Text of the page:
Thursday, September 20, 2007

There was a discussion program the other evening at the APG (Atlanta Photographic Group):

Is There Anything Left To Learn About Photography?
During the past decade photography has undergone a profound transformation. Technology has made it possible even for beginners to make prints that are ready for the gallery walls. Some think photography is so easy that anyone can do it. Others think it isn't really photography any more. But if photography is so easy to do, why are there still so many bad photographs being made? What's missing from this picture? Join Susan Todd-Raque and Chip Simone at the next /Speaking of Photography/ when we discuss the burning question: What is left to learn about photography, and what is the best way to learn it?

I wish I could have been there, but since I couldn't, that won't keep me from making public my thoughts on the matter. So....seems to me the statement above sorta' answers its own question. It starts with a false assumption: "photography" has NOT undergone a profound transformation, the technical mechanics have undergone a profound transformation. The cameras I've been using for the past decade are essentially no different from those I used in the previous decade. Hell, cameras I use have undergone little change since all this started. If I had to pin down one "profound" change in all the history of cameras, it would be the 1888 patent of the first roll film camera. That allow us to go from a tripod mounted recording device to a hand-held recording device. Since that time we've only seen a progression of improvements. Everyone is trying to say that digital is destroying photography, but seems to me that this fancy new 40D Canon I just bought is essentially the same machine as the first SLR I bought while in the Navy almost 50 years ago. Still has a flappin' mirror, a shutter, a prism viewfinder, a lens that sets to the same f/stops I've always used. Yes, I now the light I allow to enter my lens is recorded on a energized silicone surface rather than light energized silver particles. So what? Sure the mechanics of the camera have been vastly improved beyond anything I could have imagined 50 years ago when I purchased my first camera -- an Argus C-3. But do I make better images now that I have the latest-greatest camera? No, I make better images now because I've.....I'm not sure I know. What I do know is it is not because of the equipment I use, some of which is 50 years old, BTW. And I know people (note I did not call them "photographers") who take no better pictures now than they did 50 years ago even though they have the latest-greatest. But the point is, making meaningful images never has been easy and is not now any easier because of blessed, beautiful, highly functional, modern, mechanical marvels. Come on, guys, we've been through this hundreds of times -- it ain't the camera, it's the brain behind the camera. What's left to learn about photography? Funny thing about the human race: you're born and you die. We have limited time here. What really happens is that you get replaced, and those replacements don't have any more clues about making images than you did when you first started. Yes, those newbies face a far more visually complex world than we did, but like we did, they can call on the experience of those whom we replaced, and on our experiences. What's new to be learned is what they, in their time can bring to the medium, just as we did in our era. The electro-mechanical recording devices have little to do with it. If it did, then all that's left to do is turn the chimps loose with new Nikon or Canon dSLR's while you and I go grab a brewski and watch the baseball game.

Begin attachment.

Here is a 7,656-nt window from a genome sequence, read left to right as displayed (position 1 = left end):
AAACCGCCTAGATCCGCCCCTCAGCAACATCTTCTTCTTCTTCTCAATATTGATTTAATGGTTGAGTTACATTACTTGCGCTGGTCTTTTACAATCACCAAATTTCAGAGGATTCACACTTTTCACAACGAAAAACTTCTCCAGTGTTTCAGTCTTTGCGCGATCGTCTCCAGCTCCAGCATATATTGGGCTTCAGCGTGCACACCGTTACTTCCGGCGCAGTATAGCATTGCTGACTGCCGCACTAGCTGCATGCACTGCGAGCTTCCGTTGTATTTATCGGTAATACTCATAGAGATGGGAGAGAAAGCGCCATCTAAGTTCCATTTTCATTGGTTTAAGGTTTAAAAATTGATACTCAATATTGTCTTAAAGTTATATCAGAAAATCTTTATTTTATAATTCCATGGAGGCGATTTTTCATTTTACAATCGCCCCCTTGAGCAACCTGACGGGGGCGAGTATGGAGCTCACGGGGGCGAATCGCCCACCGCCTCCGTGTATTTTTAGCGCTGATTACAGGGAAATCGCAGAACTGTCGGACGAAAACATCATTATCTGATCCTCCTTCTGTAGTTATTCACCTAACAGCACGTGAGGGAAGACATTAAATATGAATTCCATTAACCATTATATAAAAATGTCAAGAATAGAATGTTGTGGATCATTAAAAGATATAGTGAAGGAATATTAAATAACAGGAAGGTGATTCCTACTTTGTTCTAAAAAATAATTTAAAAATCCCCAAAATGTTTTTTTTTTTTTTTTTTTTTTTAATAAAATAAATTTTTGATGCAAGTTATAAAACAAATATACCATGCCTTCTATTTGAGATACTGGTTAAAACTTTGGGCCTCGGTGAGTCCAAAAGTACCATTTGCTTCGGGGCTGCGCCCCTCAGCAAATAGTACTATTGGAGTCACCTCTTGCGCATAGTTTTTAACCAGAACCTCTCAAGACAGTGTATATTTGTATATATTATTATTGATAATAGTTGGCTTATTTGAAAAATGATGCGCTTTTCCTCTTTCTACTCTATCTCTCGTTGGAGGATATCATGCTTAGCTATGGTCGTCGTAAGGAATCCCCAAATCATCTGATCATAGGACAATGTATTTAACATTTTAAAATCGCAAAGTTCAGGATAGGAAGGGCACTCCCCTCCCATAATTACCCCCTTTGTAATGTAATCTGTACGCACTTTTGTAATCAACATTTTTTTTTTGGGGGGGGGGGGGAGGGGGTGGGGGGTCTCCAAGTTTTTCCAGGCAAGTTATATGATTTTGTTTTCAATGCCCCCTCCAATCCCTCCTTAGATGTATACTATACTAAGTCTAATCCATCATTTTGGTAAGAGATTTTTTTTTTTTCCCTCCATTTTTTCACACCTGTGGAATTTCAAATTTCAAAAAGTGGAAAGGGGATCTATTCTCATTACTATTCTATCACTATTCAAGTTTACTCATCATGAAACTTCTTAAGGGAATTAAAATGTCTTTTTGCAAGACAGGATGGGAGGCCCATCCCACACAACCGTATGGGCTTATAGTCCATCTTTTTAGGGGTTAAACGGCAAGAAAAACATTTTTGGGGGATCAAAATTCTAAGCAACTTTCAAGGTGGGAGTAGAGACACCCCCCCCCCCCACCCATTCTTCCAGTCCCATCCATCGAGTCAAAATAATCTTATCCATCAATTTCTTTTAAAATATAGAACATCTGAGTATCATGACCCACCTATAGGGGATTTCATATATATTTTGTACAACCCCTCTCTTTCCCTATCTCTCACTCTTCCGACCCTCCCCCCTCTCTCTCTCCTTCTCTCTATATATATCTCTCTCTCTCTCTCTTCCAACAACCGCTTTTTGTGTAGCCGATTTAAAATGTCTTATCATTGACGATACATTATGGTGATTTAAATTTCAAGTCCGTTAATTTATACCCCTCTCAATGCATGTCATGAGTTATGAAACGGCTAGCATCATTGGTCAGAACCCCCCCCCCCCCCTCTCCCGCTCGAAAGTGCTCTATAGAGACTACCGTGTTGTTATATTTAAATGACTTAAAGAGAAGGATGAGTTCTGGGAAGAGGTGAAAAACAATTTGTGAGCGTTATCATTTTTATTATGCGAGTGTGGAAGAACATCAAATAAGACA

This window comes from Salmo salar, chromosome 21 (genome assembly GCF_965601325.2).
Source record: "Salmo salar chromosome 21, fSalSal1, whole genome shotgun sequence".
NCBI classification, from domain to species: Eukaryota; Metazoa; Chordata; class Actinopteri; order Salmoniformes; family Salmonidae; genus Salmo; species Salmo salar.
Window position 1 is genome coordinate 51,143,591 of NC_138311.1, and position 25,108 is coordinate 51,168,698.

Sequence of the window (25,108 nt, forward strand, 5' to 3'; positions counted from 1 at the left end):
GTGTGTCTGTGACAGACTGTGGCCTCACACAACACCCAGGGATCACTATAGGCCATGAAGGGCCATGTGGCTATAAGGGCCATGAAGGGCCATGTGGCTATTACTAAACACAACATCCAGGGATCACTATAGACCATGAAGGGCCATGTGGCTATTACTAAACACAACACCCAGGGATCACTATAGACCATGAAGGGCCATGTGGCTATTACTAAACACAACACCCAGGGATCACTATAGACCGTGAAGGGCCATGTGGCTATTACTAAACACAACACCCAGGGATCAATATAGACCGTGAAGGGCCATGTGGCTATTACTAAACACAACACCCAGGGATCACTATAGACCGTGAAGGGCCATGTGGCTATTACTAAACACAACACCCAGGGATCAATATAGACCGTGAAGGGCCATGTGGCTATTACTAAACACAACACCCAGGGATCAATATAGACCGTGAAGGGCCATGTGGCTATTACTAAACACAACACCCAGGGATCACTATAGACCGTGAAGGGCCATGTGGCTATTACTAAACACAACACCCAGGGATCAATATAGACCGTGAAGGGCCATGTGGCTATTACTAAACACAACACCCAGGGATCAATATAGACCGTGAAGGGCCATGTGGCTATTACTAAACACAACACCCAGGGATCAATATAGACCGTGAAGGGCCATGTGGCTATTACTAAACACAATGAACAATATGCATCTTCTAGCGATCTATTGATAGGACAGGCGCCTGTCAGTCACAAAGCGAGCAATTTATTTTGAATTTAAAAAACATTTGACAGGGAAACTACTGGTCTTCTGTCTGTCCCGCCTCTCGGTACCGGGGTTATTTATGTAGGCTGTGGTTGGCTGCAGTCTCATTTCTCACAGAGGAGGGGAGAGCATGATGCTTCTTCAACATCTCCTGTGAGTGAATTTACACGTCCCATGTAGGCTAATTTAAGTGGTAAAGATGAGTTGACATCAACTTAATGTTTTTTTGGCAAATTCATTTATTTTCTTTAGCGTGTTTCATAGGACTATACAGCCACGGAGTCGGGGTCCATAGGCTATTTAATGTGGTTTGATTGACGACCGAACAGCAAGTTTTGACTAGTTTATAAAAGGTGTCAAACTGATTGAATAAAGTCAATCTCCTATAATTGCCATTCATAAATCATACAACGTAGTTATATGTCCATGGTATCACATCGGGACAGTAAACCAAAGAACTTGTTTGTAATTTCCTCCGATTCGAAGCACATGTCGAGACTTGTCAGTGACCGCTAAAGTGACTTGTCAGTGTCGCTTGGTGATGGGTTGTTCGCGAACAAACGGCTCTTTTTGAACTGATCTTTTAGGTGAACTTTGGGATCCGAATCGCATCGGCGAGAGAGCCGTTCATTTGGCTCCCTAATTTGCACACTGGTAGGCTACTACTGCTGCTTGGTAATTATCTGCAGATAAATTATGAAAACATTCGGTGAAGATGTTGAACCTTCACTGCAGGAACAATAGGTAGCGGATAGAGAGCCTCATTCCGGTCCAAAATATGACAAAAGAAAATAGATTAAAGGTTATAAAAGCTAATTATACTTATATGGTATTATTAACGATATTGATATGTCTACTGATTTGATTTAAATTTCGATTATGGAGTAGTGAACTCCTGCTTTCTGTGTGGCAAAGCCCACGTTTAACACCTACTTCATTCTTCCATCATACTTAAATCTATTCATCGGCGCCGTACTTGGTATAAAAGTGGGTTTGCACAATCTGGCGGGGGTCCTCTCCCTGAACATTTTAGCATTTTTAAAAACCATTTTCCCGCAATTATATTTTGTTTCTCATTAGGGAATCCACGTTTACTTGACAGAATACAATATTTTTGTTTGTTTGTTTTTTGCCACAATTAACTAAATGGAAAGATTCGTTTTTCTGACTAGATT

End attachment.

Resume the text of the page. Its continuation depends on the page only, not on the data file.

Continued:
1 comment:

Dave said...

Right on. Couldn't be better said.

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